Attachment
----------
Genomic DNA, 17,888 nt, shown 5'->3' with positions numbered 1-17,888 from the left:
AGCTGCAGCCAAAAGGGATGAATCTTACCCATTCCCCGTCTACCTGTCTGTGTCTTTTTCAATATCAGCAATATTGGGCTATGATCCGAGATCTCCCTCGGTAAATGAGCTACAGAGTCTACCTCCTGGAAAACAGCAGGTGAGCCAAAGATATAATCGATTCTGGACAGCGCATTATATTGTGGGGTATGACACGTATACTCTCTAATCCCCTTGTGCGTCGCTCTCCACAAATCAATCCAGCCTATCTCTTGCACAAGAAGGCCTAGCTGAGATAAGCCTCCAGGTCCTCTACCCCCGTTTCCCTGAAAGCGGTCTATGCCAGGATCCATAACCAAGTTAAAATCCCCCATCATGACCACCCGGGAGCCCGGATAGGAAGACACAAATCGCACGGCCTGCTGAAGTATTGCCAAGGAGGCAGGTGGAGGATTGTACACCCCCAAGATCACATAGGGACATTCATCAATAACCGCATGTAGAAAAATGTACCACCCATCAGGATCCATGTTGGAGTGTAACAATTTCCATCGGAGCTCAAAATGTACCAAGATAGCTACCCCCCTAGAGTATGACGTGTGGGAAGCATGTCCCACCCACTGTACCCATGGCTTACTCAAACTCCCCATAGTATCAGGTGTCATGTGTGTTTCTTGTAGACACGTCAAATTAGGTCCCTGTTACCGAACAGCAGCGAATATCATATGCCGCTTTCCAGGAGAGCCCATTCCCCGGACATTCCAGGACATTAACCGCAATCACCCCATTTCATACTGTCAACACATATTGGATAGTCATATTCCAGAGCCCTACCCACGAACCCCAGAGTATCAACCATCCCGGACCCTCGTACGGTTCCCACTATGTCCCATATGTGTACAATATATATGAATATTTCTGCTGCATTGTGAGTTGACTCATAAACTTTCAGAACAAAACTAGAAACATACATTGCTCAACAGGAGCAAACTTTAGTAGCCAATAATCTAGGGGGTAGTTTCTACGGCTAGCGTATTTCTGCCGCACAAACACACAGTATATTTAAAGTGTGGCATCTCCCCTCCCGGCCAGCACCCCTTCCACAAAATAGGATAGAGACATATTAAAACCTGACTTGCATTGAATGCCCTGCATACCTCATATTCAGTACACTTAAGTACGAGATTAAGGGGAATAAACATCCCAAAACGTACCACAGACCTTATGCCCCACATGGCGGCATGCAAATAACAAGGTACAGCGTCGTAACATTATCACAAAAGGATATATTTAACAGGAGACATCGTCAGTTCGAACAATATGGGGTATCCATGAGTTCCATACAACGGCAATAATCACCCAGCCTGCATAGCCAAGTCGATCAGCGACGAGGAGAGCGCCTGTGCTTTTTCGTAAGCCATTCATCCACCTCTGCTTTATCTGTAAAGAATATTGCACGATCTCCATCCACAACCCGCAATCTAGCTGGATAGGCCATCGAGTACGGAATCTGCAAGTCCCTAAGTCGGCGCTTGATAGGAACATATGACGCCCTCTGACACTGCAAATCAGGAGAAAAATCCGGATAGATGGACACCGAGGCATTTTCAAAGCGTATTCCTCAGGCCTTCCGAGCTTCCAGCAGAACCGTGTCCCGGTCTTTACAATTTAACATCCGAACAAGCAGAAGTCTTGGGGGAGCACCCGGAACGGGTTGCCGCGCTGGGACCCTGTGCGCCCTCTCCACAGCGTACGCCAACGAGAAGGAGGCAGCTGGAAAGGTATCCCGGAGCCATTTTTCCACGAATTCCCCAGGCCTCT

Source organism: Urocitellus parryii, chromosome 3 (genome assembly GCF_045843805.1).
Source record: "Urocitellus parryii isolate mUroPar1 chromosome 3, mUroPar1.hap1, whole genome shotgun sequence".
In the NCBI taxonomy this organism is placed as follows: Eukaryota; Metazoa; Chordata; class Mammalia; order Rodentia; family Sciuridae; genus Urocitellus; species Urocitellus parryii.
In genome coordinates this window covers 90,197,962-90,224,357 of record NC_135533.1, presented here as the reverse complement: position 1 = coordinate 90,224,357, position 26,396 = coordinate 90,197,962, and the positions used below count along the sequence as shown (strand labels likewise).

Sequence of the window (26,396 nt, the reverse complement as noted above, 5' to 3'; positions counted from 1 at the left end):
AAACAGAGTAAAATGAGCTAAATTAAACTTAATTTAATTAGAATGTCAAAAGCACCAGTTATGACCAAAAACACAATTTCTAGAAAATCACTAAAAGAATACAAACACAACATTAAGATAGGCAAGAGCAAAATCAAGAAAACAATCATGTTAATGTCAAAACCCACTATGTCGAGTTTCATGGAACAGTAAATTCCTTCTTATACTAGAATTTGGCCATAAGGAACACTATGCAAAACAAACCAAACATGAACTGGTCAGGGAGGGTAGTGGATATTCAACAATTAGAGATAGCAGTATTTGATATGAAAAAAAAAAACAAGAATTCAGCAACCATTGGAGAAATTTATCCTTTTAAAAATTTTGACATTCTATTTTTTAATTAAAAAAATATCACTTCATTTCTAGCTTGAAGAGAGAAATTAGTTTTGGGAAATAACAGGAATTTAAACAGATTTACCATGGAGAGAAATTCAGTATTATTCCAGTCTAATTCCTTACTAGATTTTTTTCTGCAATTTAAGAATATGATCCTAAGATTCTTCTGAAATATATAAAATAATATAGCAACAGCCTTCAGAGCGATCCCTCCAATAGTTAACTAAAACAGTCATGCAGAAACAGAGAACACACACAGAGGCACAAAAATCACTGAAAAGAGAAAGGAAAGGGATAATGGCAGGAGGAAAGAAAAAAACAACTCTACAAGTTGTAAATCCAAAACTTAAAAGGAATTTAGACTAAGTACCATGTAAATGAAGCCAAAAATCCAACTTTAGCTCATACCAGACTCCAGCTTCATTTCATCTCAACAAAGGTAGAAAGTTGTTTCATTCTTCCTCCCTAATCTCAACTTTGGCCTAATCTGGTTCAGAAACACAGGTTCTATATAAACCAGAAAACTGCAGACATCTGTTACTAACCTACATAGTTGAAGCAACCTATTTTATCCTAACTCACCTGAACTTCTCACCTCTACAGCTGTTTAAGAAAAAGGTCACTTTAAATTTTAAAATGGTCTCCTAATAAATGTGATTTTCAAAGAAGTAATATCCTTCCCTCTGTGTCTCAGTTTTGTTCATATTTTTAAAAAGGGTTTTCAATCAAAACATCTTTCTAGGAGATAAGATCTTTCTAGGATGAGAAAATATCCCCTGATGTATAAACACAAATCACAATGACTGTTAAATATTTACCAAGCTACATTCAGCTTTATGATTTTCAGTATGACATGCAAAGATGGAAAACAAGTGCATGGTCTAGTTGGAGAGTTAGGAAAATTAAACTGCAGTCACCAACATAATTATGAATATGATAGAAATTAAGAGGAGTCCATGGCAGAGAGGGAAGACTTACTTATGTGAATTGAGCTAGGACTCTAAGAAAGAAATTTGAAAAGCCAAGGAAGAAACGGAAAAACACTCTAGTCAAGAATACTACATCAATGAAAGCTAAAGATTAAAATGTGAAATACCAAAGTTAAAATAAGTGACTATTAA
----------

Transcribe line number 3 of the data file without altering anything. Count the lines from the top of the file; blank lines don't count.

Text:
Source organism: Urocitellus parryii, chromosome 3 (genome assembly GCF_045843805.1).